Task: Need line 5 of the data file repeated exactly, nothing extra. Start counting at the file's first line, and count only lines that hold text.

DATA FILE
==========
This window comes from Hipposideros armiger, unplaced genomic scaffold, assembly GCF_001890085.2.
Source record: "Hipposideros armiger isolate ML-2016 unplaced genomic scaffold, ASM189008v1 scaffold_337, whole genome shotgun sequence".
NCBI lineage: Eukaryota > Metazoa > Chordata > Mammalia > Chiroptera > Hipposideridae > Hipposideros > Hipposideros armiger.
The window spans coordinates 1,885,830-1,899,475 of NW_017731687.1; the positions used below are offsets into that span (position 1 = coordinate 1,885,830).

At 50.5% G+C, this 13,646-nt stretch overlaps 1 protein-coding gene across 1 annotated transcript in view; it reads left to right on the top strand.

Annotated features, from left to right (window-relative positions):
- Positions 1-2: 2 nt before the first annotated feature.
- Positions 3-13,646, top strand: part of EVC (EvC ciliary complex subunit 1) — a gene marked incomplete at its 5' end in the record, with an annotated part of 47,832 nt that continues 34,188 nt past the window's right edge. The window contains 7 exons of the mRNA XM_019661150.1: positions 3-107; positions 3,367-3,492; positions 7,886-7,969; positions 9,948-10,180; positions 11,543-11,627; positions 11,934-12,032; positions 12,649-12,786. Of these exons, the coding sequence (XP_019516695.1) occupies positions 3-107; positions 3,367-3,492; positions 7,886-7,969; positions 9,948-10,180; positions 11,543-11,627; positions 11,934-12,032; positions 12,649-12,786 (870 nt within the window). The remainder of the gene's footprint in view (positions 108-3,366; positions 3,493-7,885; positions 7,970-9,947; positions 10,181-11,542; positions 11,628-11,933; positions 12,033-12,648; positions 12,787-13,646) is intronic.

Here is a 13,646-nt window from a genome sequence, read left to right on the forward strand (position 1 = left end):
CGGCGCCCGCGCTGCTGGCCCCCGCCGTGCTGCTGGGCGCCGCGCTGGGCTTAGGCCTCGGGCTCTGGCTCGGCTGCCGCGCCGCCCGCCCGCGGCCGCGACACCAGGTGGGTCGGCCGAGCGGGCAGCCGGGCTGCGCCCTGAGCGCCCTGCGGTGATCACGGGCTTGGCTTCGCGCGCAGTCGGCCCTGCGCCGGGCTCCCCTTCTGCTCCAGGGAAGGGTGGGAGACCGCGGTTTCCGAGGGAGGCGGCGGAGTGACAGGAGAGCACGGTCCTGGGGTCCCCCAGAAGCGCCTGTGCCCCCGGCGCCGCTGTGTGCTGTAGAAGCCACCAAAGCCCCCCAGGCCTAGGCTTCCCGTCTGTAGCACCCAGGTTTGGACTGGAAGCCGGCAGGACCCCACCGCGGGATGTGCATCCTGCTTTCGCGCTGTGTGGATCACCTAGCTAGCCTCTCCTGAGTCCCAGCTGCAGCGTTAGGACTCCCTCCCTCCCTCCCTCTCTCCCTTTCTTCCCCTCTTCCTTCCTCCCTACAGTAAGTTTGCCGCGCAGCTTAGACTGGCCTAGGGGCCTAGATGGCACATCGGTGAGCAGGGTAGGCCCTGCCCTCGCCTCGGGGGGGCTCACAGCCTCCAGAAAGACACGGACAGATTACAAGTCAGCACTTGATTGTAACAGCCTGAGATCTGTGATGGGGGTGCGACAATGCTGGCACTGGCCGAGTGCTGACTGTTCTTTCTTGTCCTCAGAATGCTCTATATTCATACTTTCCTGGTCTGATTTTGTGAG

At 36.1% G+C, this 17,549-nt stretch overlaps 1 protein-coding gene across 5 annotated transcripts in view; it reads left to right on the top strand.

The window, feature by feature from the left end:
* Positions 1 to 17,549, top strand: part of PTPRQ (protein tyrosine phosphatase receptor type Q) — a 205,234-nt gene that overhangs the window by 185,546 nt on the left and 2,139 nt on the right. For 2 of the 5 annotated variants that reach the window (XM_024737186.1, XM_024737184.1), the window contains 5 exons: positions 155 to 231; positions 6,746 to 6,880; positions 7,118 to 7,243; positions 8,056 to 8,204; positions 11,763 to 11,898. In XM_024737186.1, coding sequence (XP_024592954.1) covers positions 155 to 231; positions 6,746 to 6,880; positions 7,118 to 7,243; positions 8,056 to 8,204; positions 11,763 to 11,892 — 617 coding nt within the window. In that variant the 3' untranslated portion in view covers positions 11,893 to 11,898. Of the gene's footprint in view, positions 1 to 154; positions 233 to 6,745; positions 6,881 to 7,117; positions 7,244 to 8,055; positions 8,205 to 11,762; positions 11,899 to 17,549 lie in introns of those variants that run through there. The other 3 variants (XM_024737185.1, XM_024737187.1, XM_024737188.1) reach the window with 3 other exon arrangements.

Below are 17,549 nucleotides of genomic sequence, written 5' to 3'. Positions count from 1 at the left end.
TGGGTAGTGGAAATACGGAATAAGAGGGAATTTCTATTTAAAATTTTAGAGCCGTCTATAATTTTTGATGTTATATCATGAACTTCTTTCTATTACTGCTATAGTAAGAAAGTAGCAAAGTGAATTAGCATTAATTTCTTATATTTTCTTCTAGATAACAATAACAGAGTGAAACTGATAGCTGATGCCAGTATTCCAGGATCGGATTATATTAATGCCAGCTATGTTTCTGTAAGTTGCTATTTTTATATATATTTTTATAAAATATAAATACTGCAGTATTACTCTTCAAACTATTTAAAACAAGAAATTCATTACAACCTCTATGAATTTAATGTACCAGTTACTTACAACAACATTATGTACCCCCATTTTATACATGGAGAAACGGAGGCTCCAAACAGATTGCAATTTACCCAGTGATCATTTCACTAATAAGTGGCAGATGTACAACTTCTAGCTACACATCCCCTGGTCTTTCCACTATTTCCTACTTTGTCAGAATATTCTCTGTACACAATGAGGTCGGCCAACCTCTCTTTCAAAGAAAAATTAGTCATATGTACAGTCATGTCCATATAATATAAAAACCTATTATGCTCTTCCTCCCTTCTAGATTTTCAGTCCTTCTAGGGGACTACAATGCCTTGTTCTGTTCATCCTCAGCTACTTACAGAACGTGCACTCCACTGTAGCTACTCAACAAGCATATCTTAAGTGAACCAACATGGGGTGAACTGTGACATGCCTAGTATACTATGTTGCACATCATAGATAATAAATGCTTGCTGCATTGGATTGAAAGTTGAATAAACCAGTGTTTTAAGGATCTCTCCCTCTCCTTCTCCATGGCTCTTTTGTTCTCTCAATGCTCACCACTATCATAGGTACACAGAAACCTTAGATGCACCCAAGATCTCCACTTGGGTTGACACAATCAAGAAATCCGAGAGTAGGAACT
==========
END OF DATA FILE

At 50.5% G+C, this 13,646-nt stretch overlaps 1 protein-coding gene across 1 annotated transcript in view; it reads left to right on the top strand.